"Edward Weston: Mexico" isn't simply a collection of photographs hanging in a museum. The exhibit details a specific time in the influential 20th-century photographer's life.
"We hung the show roughly in chronological order," says Becky Senf of the Center for Creative Photography at the University of Arizona in Tucson, which organized the event as part of their partnership with the Phoenix Art Museum and owns a full archive of Edward Weston's work. "There's this story to tell. We wanted to convey a beginning, middle and end - a change that happens over a period of time."
The story is of the roughly three years the California-based Weston spent in Mexico, starting in 1923, with his model-turned-lover, Italian actress Tina Modotti. Photographs from this era are presented with facsimile documents - a series of journals chronicling the experience and letters to colleagues and his sons (whom Weston left behind, along with his wife).
"It gives you a sense of Weston as a person," Senf says, "not just as a hugely influential photographer."
Senf says that the documents provide important context to the work displayed in the exhibit. Unlike the sweeping landscapes of contemporary Ansel Adams, Weston's work concentrated more on portraits and close-ups of unlikely objects such as, in one instance, a toilet ("Excusado," 1925, on display with the exhibit). And the documents often relate directly to the pieces on display, down to explaining technical aspects of how he set up certain shots.
"His work can feel a little distant," Senf says. "It's tighter, more formal. I think having this access to the artist helps. Art isn't created in a vacuum; this didn't spring out of nowhere. The more we can bring this to life, the more meaningful it is to the audience."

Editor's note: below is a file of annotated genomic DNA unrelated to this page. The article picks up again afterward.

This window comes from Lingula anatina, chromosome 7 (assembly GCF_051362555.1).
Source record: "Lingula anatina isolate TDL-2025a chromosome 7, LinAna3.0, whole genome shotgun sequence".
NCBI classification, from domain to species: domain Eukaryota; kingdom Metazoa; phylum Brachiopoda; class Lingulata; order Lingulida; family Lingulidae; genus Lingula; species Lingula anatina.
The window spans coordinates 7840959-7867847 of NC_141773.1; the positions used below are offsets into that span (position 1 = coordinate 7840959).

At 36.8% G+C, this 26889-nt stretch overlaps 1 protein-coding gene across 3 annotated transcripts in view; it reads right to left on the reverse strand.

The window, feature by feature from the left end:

Modotti accompanied Weston to Mexico in part to serve as his apprentice. They operated a portrait studio there, doing commercial work as a means to support their high art tendencies. Modotti, the more outgoing of the two, helped them integrate into the bohemian, intellectual elite of Mexico City, which at the time included artists like Diego Rivera. Thus, the exhibit not only showcases the work of Weston, but also gives insight into a key period in Mexico's history, which was still feeling aftershocks from the Mexican Revolution.
"Even if you feel like you have a clear picture of Mexico now, this historical perspective provides a new point of view," Senf says, noting that the exhibit should be of particular interest given the Valley's proximity to Mexico.
Mexico is as much a character in the exhibit as Weston and Modotti. "Edward Weston: Mexico" includes photographs of pulquer�!3, cantinas that served pulque, a beerlike alcoholic beverage. Weston was charmed by the art that adorned the exteriors of these buildings because it displayed, according to Senf, an "authenticity" he didn't find in California.
"The quality of his work just wouldn't be the same if he went to Paris," Senf says.